There is support available if you need it

Don’t suffer in silence and don’t be afraid to ask for help and advice.

Where to seek help?

This section is designed to help you find support after a birth injury.

Here you will find information about NHS services to help you after birth injury, a MASIC map of accredited pelvic floor centres, listings of private practitioners who may be able to offer you more specialist services, and links to some of our partner charities.

We also include in this section links to our network of legal services, should you wish to discuss your circumstances with a law firm with expertise in providing support and advice after birth injury. As an organisation that supports women who have sustained these injuries, it is important that the law firm provide a high-quality professional service and are sympathetic and understanding when listening to accounts that are often distressing.

You will also find in this section employment advice should you find that your birth injury affects your ability to work, or you are worried about returning to work after your maternity leave.

It is important to say that we are aware there are no easy answers when dealing with a birth injury, and unfortunately there isn't a one-stop solution. Injury to the pelvic floor muscles and nerves and acute trauma to the bowel and/or bladder is a deeply distressing situation for a woman to find herself in. As a charity run by women who have experienced this we understand how hard it can be to accept what has happened to you when giving birth.

These pages serve as a guide to recovery. Help is out there and there are plenty of health professionals who care deeply about this issue. Reach out to them, and to the other women who know what you are going through. It is never too late to seek help.

Support from your GP

About 6/100 first-time mothers will have a deep tear involving the anal sphincter muscle, also known as a 3rd or 4th degree tear.

It’s not surprising that women find it difficult to talk about as there is a social stigma attached to these issues. In addition, not all GP’s ask the right questions to prompt women to talk about it and it can be a really difficult subject to bring up with the GP. However, I want to reassure women that GP’s want to know and want to be able to help. There is a lot of help out there, it is just knowing how and where to get it.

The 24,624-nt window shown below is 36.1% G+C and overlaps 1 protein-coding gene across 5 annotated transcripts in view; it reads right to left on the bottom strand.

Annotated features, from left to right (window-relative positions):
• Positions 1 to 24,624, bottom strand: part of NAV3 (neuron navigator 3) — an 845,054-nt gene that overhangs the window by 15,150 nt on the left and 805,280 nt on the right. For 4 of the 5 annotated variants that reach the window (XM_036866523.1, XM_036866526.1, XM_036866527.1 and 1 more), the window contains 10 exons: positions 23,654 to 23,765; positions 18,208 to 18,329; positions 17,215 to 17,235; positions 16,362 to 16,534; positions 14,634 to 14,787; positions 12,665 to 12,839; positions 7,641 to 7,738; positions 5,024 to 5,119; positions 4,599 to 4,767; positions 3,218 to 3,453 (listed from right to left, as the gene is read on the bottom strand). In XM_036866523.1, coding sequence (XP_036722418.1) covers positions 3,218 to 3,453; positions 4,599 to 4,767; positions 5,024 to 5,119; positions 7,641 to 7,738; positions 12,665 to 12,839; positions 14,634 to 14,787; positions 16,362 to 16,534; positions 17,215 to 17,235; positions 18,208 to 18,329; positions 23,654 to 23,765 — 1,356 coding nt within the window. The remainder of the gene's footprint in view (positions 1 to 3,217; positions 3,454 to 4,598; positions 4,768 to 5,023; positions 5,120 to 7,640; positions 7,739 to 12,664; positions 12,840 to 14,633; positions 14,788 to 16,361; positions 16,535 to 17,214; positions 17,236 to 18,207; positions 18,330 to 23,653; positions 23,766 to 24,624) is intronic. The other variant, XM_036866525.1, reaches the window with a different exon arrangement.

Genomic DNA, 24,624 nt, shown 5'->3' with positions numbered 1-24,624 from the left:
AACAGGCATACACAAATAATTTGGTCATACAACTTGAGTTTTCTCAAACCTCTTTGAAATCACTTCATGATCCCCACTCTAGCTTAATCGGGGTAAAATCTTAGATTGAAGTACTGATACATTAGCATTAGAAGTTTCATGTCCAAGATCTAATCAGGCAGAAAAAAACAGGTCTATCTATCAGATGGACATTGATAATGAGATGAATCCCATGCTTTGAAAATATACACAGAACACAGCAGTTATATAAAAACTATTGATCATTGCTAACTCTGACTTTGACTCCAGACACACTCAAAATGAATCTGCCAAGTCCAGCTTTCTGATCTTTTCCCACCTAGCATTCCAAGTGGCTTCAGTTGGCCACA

There’s always someone to listen

Please call the MASIC 24h freephone Birth Injury Support Helpline 0808 1640 8333

NHS here to support

There is support available if you need it, don’t suffer in silence and don’t be afraid to ask for help and advice.

Find the private support you need.

There are a range of private support services out there. Find out who we recommend.

Is your mental health suffering?

There is support available if you need it, don’t suffer in silence and don’t be afraid to ask for help and advice.

Sustaining a birth injury is a traumatic experience. The day your baby is born is often called one of the happiest days of your life. People don’t often speak about the fact that that having a baby can be traumatising and inflict serious physical damage to the woman giving birth.

Legal support

From time to time, most of us in our lifetime need the expertise of a lawyer. Mothers who suffer from bowel incontinence after childbirth may wish to discuss their circumstances with a law firm with expertise in providing support and advice about available facilities for people with this condition.

Your employment after birth

Should I tell my employer?

Click below to go to a question and answer section to help you with any worries you may have about work and your employer.

Partner Charities

We work with a range of committed and professional partner charities.


Use this interactive map to find a Pelvic Floor Society Accredited centre near you.

These hospitals offer specialist pelvic floor clinics for treating women who are symptomatic after an OASI injury and may need further investigations and/or surgery. These centres are led by experienced colorectal surgeons and their teams.

We plan to add physiotherapy clinics and other specialisms to the MASIC Map as we develop.

See full addresses

The stats speak for themselves.
More women are affected and need support…


of women with severe birth injury said it impacted on their relationship with their child


were affected by traumatic memories of the birth


stated they were embarrassed by the symptoms of their injury


of women affected said they doubted their ability to mother


suffered postnatal depression as a result of their injury


of women affected regretted having a child because of the injuries sustained